Inflammatory airway disease (IAD) is a common cause of poor performance in the equine athlete. Affected horses may cough as well as showing exercise intolerance, but a definitive diagnosis is based on examination of bronchoalveolar fluid (BALF.) This involves passing a tube into a sedated horse’s lung. A small amount of fluid is introduced and withdrawn, and the cells that have been washed from the lung are collected and examined microscopically.
Research at a laboratory in France may lead to the development of a simpler test for IAD. Eric Richard and colleagues at the Frank Duncombe Laboratory at Caen have been investigating the value of a blood test for a protein present in the lung for identifying horses with IAD.
Surfactant protein D (SP-D) is produced mainly by specialised cells in the alveoli and bronchioles, but has also been found in joint fluid and in the reproductive tract. It plays a role in immune defences in the lung
SP-D is released into the blood stream in response to tissue damage, and is used routinely in human medicine as a marker for inflammatory lung diseases.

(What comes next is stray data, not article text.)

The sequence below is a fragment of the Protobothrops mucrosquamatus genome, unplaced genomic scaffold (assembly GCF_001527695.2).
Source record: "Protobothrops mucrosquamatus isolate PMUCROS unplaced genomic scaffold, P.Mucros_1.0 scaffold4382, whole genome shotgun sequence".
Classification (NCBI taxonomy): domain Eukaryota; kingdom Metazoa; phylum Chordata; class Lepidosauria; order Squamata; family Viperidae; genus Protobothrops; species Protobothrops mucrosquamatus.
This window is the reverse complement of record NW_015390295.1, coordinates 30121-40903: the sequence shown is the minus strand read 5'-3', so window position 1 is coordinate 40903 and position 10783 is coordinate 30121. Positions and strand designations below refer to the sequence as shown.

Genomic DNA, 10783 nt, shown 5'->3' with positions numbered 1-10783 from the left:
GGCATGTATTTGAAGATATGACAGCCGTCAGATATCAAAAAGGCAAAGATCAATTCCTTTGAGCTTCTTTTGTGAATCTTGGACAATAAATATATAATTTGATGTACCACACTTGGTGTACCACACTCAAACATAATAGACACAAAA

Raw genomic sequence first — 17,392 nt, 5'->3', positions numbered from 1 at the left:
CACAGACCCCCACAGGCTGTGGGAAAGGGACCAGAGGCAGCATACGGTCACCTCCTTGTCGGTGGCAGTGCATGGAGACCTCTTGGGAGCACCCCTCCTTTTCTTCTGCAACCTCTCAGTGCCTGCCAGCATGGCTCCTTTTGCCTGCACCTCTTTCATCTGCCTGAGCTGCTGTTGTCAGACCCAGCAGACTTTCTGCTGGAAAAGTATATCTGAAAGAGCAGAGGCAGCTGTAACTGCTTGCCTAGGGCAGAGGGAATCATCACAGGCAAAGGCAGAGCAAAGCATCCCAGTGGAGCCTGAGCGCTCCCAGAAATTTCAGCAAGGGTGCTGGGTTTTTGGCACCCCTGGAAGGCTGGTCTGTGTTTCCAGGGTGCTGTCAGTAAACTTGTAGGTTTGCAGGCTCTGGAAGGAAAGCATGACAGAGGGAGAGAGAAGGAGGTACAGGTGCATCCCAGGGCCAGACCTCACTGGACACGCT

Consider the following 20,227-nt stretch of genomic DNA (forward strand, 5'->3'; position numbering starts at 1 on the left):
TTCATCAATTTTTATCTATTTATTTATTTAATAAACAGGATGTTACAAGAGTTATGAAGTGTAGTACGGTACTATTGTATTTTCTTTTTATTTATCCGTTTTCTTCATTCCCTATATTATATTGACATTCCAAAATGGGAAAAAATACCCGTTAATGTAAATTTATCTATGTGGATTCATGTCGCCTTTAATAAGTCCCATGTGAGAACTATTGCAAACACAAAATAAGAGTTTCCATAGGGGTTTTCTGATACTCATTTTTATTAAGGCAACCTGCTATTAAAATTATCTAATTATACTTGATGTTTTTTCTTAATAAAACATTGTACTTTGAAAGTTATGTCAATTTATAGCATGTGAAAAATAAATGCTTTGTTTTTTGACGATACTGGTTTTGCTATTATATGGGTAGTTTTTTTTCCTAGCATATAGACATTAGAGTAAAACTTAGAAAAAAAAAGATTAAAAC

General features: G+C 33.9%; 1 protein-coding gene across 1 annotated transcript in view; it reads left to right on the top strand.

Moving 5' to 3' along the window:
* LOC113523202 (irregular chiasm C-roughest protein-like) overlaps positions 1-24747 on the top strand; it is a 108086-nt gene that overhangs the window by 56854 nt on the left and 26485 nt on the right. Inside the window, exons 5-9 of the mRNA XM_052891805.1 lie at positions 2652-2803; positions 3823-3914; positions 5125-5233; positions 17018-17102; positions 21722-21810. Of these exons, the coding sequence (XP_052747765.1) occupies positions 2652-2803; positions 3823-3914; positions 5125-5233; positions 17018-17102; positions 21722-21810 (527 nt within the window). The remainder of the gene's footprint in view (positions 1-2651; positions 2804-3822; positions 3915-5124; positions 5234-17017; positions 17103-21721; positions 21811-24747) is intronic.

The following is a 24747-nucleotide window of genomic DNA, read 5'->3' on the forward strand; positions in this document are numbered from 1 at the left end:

The study, which compared SP-D levels before and after exercise in horses with and without inflammatory airway disease, has been reported in the Equine Veterinary Journal.
The researchers found that IAD was associated with a detectable, though moderate, increase in SP-D levels in the blood.
Within the IAD-affected group, they found no significant correlation between serum SP-D concentrations and BALF cytology. Neither did they find a significant effect of exercise on serum SP-D concentration in either the IAD or control groups.
A non-invasive test for IAD would benefit both horse and owner, being less stressful for the horse and cheaper for the owner. However, the report's authors advise that more work is needed to understand the factors controlling blood levels of SP-D. They advise caution before applying their findings to clinical cases.
More details: equinescienceupdate.com